NieR is, in a word, amazing. I picked it up out of boredom, and as I played, it quickly became my favorite game. The story focuses on the eponymous protagonist, a middle-aged jack-of-all-trades trying desperately to care for his terminally ill daughter, Yonah, in a world ravaged by monsters and disease. The main “quest” of the game, as it were, is not terribly unique or interesting. However, as more characters are introduced and more information is revealed, it becomes clear that the plot is anything but usual. Already whole and heartrending, the story is also enhanced by a number of supplementary materials, translations of which can be found online. Aside from the protagonist being entirely atypical, the supporting characters are also easy to relate and become emotionally attached to. If you skip dialogue, this game probably will not be for you. The gameplay and combat itself may be engaging and dynamic enough to play through the end without indulging in the story, but the game’s finest points would be missed. Aside from the story and characters, another high point of the game is its music. It is classically inspired for the most part, and breathtakingly beautiful. It never becomes repetitive as some soundtracks do. In addition to great music, the voice acting is phenomenal. Jamieson Price, Liam O’Brien, Julie Ann Taylor, and especially Laura Bailey fit flawlessly into their roles, in part due to the dialogue’s quality and realism. The one mediocre point of the game is the graphics, which aren’t wholly terrible. All of the character models are middle-of-the-road, and the dull locations get boring especially quickly if you complete side quests, which entail running between the same few places multiple times. I ignored them for the most part as very few help to further the story. My playtime for a first complete run-through including all four endings was about 30 hours, which is probably an accurate time for anyone just playing through the main story. I would highly recommend NieR to anyone with $10-20 on their hands looking for a crossover JRPG/action RPG to play.


My score: 99/100


Title: Brothers: A Tale of Two Sons

Release Date: Q3 2013

Platforms: PC, PS3, Xbox 360

ESRB Rating: Teen


“Brothers” is an innovative, genre-shattering experience that is both touching and aesthetically stunning. As a puzzle game, it follows two unnamed brothers from a small village who embark on a journey to save their ailing father using the waters of the “Tree of Life.” The storyline itself is nothing exquisite, remaining linear and parallel to the single task of the protagonists. The way the story is presented, without any understandable dialogue whatsoever, is a huge risk that paid off very well for Starbreeze Studios. A lack of names and words means that the specifics of the situation are trivial, and allow the player to more easily envision the bigger picture, and empathize with the characters. The young protagonists are very easy to become attached to, as they become progressively more fleshed out. Though “Brothers” may seem like an uplifting tale of two sons saving their father, it is really anything but. The sweeping, colorful environments and cartoonish character models betray the fact that the game becomes very dark very fast. The music is unique, incorporating a lot of Nordic folk elements. The gameplay is based on simple puzzles, and is unique because each brother is assigned to each side of the controller. Using each boy’s special talents is not particularly difficult, and although I enjoyed it, some may find the gameplay boring, easy, and slow. Playtime for “Brothers” ranges between 3 and 6 hours, and the game has little replay value, as there are no extra quests and few Easter eggs. The game definitely does not appeal to everyone, and if you are not sure whether you would like it, it would be best to wait for a sale, as it can drastically reduce the price of the game, regularly $15 (I bought mine for $3). “Brothers” is perfect for anyone looking for something leisurely, character driven, or somber, and is definitely worth the money!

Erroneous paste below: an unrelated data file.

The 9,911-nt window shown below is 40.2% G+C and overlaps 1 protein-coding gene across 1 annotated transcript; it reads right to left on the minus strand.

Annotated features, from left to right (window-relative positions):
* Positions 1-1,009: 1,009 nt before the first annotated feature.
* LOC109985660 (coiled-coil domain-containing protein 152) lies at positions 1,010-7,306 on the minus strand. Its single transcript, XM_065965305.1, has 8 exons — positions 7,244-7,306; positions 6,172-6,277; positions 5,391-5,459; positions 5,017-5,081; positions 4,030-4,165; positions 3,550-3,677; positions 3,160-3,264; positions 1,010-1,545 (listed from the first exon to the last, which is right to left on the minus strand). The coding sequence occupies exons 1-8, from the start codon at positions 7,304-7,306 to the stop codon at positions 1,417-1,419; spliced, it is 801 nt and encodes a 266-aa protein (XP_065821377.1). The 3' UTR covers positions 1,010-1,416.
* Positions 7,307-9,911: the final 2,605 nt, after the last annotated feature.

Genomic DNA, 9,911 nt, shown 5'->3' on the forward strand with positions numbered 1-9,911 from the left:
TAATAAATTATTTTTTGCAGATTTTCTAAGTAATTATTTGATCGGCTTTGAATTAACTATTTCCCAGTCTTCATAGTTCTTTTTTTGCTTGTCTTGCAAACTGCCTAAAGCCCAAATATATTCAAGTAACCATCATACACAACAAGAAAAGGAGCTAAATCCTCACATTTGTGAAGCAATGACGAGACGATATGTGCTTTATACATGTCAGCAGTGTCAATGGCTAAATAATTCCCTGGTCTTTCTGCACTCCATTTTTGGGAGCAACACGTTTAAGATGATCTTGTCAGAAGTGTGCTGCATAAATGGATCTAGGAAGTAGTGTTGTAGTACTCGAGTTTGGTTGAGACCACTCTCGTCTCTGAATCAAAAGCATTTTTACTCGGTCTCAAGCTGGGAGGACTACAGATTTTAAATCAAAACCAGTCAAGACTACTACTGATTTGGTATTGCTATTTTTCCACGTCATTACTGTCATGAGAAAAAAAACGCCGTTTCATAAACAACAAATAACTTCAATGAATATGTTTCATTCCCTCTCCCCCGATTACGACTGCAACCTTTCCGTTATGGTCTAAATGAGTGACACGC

My score: 97/100